What is most clear about the image is that it is an image of mourning. This is the fact that struck me least – something so apparent as to be taken for granted. The two sheets are the centrepiece of the image, one the shroud of a deceased boy and the other held as surrogate by a woman who is presumably his mother. There is the tragedy of loss – the inability to accept what has happened. The people are arranged as if in a procession. The remains of the street are like islands. It’s an image of decay. The image tells a story – the war has passed through and we are confronted by the stark reality of death, the death of a loved one. The personal side of war. I can perceive all this, but I am not moved. I am aware that Wessing is providing an account of the horror of war, but the horror itself is encountered in an abstract sense – one step removed from passion, movement. The studium does not compel us to action – it is a “polite awareness”, a complacency. We are encountering a thing on familiar terms – the subject of the studium is neatly framed, caged in precedent. Above all the studium is that which can be resolved, which can be “finished with”.

Conversely, the punctum is that which can never be resolved. We do not resolve the punctum, we come to terms with it. The punctum is unprecedented, and so forms the basis of precedent – it is the unique being of the image. It is always the first thing that comes to mind when we think of the image, but it is never taken for granted. For me, the punctum in Koen Wessing’s image of mourning is the phrase on the door behind the mourners: “FSLN”. It produces the affect of a Tetragrammaton. The strange spots (bullet holes?) surrounding it, the fact that it’s just a few inches off the ground. The phrase is somehow foreboding – what does it mean? Was it left by the revolutionaries? Is it a ward, a warning, a claim to some territory? It intrudes on the scene, it distracts from the tragedy. The discovery of punctum reshapes the scene. What does this phrase have to do with the state of the street? It somehow surveils the image, imposes itself. It is the intrusion of language into the scene. Just now I discovered the letters stand for “the Sandinista National Liberation Front”. The object of the punctum may be grounded in history, it may be subject to studium, but there will always be some element which defies explanation, compels investigation. These are the mysteries posed by the punctum, this is the subject of the impossible science. It is in this way that we come to terms with the punctum – we inscribe it on the foundation of our being. We must become the punctum, transform ourselves into a vessel for the punctum. It compels us to do so. It is the nature of the mysteries that they never be solved, but this does not mean that we do not strive for them. From here I can see the beginnings of the impossible science, and I have discovered that the punctum is necessarily the subject of the impossible science. The punctum consumes the image – the tragedy is irrelevant. Not only does it reshape the scene, it reshapes the Spectatorthe impossible science is as much a work on the image as it is on the self.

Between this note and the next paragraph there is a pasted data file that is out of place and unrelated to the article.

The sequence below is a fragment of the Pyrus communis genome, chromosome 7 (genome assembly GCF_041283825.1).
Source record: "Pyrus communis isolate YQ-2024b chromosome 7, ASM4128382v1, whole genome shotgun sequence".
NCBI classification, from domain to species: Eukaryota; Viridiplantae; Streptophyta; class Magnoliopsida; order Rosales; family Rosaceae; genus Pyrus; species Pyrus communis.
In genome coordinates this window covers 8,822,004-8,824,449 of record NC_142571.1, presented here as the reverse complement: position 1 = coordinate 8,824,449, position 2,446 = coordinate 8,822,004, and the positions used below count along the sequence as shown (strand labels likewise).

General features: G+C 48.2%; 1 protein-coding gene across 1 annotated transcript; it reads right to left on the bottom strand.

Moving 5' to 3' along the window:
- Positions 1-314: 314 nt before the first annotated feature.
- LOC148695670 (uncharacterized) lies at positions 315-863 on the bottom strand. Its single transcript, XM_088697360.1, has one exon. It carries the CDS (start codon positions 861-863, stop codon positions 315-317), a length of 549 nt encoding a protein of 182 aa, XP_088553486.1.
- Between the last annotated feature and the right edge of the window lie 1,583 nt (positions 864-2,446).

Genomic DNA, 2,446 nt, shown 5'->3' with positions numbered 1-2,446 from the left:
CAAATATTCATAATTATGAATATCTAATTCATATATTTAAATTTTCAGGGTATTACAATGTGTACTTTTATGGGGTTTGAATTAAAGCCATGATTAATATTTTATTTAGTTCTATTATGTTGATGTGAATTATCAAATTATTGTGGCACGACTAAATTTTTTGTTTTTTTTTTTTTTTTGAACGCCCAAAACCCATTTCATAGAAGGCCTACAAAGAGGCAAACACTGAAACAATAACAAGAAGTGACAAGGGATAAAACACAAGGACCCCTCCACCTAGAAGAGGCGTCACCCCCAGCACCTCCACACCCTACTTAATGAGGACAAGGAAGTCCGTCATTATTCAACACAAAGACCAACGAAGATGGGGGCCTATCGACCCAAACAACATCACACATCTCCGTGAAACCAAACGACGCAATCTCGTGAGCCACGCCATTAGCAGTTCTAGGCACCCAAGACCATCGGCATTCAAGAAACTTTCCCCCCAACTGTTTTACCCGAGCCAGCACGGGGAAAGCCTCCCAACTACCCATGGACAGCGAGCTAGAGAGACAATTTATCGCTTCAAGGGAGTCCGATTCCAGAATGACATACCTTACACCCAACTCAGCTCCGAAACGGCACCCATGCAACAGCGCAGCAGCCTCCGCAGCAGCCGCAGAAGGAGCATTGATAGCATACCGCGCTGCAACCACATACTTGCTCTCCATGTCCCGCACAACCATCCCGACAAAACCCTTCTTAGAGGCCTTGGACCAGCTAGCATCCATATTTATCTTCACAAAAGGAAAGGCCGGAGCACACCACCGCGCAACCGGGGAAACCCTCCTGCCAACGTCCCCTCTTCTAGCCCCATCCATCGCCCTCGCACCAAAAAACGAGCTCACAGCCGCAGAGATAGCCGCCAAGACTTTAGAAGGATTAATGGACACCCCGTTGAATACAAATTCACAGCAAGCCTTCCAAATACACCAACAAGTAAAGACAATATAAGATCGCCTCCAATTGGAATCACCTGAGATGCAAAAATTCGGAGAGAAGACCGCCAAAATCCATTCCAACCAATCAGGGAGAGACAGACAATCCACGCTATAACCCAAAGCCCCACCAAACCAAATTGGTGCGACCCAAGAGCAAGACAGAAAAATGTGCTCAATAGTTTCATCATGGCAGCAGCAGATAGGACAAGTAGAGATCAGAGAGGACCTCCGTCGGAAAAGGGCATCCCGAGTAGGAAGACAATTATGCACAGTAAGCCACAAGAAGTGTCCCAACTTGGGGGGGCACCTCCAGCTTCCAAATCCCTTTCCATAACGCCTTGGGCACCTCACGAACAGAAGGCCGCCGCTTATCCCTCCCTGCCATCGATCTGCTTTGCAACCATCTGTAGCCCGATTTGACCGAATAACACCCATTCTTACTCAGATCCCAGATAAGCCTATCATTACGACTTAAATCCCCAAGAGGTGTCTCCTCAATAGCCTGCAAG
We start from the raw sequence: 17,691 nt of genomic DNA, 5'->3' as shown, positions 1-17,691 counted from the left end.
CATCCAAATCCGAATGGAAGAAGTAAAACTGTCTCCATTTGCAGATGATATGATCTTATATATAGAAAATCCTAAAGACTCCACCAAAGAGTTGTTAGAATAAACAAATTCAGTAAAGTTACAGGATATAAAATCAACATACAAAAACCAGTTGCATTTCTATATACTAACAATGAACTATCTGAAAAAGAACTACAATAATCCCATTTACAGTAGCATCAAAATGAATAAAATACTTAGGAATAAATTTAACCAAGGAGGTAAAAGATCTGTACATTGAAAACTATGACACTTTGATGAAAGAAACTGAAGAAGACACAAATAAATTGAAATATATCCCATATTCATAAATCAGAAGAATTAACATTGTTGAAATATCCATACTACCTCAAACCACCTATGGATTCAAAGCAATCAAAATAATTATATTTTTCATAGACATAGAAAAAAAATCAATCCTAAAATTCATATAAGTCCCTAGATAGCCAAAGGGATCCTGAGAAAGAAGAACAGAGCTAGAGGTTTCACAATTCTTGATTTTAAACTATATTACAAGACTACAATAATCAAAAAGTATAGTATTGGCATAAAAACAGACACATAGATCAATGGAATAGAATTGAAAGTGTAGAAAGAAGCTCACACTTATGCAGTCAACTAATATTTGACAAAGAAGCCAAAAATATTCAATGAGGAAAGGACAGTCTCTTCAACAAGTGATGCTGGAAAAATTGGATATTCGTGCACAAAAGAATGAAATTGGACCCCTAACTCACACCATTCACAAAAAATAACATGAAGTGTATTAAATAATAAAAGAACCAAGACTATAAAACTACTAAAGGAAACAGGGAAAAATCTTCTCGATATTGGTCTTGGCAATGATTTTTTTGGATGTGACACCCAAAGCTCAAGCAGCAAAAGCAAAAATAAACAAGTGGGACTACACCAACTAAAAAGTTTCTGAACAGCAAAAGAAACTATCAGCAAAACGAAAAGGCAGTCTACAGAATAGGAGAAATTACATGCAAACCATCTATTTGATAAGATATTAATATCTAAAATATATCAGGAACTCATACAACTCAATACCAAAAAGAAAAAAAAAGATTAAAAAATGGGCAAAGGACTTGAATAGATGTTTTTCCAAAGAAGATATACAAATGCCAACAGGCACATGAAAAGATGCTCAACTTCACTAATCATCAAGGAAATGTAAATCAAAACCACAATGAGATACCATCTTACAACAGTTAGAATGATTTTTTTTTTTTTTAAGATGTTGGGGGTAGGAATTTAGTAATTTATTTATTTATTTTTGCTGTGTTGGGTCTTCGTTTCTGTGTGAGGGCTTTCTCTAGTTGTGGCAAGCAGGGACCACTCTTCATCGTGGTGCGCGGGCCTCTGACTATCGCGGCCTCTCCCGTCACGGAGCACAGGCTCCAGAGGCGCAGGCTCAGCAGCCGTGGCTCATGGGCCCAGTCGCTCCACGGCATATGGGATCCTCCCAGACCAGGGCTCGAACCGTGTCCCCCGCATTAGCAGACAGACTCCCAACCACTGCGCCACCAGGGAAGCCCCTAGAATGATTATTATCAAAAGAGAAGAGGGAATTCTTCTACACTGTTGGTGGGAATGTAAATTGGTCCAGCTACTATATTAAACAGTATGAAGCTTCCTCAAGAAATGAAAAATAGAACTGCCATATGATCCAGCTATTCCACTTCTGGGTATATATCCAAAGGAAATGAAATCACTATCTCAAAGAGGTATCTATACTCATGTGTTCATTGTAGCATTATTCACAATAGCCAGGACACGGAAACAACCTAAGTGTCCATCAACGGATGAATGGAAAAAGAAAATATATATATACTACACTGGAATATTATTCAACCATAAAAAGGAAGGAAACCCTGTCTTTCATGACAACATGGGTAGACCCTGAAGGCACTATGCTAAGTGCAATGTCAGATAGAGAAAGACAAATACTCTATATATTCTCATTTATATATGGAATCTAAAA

Barthes, Roland (1990), Camera Lucida: Reflections on Photography. Glasgow: Flamingo, Excerpts pp. 23-28, 67-71